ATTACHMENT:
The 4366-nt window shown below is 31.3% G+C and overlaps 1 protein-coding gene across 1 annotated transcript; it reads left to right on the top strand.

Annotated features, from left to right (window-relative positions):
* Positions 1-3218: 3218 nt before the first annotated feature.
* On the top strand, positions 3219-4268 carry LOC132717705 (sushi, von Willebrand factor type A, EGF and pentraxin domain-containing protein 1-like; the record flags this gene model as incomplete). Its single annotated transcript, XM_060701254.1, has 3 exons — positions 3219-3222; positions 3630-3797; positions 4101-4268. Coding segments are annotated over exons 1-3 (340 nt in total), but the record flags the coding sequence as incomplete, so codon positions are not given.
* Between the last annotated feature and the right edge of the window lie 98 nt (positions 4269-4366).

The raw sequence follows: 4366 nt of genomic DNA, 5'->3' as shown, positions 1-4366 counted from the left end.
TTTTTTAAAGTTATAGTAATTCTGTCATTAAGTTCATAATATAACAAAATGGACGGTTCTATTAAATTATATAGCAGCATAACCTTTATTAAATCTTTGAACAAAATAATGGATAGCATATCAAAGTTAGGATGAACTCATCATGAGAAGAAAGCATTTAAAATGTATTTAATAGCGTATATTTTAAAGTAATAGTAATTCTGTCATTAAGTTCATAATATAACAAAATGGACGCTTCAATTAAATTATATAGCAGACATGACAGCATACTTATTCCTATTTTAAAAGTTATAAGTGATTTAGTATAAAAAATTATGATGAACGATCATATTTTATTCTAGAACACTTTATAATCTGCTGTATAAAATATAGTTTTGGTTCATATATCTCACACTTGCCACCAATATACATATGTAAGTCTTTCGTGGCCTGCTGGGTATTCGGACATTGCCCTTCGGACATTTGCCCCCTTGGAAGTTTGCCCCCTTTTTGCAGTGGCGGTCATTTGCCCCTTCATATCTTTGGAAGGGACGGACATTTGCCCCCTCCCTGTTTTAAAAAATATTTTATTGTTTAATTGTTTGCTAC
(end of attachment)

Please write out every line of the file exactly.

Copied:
The 4366-nt window shown below is 31.3% G+C and overlaps 1 protein-coding gene across 1 annotated transcript; it reads left to right on the top strand.

Annotated features, from left to right (window-relative positions):
* Positions 1-3218: 3218 nt before the first annotated feature.
* On the top strand, positions 3219-4268 carry LOC132717705 (sushi, von Willebrand factor type A, EGF and pentraxin domain-containing protein 1-like; the record flags this gene model as incomplete). Its single annotated transcript, XM_060701254.1, has 3 exons — positions 3219-3222; positions 3630-3797; positions 4101-4268. Coding segments are annotated over exons 1-3 (340 nt in total), but the record flags the coding sequence as incomplete, so codon positions are not given.
* Between the last annotated feature and the right edge of the window lie 98 nt (positions 4269-4366).

The raw sequence follows: 4366 nt of genomic DNA, 5'->3' as shown, positions 1-4366 counted from the left end.
TTTTTTAAAGTTATAGTAATTCTGTCATTAAGTTCATAATATAACAAAATGGACGGTTCTATTAAATTATATAGCAGCATAACCTTTATTAAATCTTTGAACAAAATAATGGATAGCATATCAAAGTTAGGATGAACTCATCATGAGAAGAAAGCATTTAAAATGTATTTAATAGCGTATATTTTAAAGTAATAGTAATTCTGTCATTAAGTTCATAATATAACAAAATGGACGCTTCAATTAAATTATATAGCAGACATGACAGCATACTTATTCCTATTTTAAAAGTTATAAGTGATTTAGTATAAAAAATTATGATGAACGATCATATTTTATTCTAGAACACTTTATAATCTGCTGTATAAAATATAGTTTTGGTTCATATATCTCACACTTGCCACCAATATACATATGTAAGTCTTTCGTGGCCTGCTGGGTATTCGGACATTGCCCTTCGGACATTTGCCCCCTTGGAAGTTTGCCCCCTTTTTGCAGTGGCGGTCATTTGCCCCTTCATATCTTTGGAAGGGACGGACATTTGCCCCCTCCCTGTTTTAAAAAATATTTTATTGTTTAATTGTTTGCTAC